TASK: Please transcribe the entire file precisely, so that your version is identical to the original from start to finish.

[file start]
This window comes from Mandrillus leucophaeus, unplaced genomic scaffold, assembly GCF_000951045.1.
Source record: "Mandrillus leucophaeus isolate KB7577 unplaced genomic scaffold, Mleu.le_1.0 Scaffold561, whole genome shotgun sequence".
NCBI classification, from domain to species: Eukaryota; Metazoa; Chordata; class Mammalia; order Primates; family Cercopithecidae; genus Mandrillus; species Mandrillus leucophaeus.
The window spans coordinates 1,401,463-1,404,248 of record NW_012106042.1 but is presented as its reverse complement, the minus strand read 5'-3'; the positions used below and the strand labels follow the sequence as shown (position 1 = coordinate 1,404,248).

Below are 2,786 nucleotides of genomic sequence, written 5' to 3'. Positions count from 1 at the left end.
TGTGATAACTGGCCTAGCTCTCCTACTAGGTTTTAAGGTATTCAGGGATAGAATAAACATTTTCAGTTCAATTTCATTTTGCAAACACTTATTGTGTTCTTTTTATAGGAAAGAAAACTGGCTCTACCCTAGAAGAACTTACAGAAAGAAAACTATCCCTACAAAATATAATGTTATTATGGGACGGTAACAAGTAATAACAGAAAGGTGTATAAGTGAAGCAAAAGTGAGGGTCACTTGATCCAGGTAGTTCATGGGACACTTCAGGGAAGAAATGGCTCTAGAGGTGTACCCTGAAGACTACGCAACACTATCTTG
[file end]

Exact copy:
This window comes from Mandrillus leucophaeus, unplaced genomic scaffold, assembly GCF_000951045.1.
Source record: "Mandrillus leucophaeus isolate KB7577 unplaced genomic scaffold, Mleu.le_1.0 Scaffold561, whole genome shotgun sequence".
NCBI classification, from domain to species: Eukaryota; Metazoa; Chordata; class Mammalia; order Primates; family Cercopithecidae; genus Mandrillus; species Mandrillus leucophaeus.
The window spans coordinates 1,401,463-1,404,248 of record NW_012106042.1 but is presented as its reverse complement, the minus strand read 5'-3'; the positions used below and the strand labels follow the sequence as shown (position 1 = coordinate 1,404,248).

Below are 2,786 nucleotides of genomic sequence, written 5' to 3'. Positions count from 1 at the left end.
TGTGATAACTGGCCTAGCTCTCCTACTAGGTTTTAAGGTATTCAGGGATAGAATAAACATTTTCAGTTCAATTTCATTTTGCAAACACTTATTGTGTTCTTTTTATAGGAAAGAAAACTGGCTCTACCCTAGAAGAACTTACAGAAAGAAAACTATCCCTACAAAATATAATGTTATTATGGGACGGTAACAAGTAATAACAGAAAGGTGTATAAGTGAAGCAAAAGTGAGGGTCACTTGATCCAGGTAGTTCATGGGACACTTCAGGGAAGAAATGGCTCTAGAGGTGTACCCTGAAGACTACGCAACACTATCTTG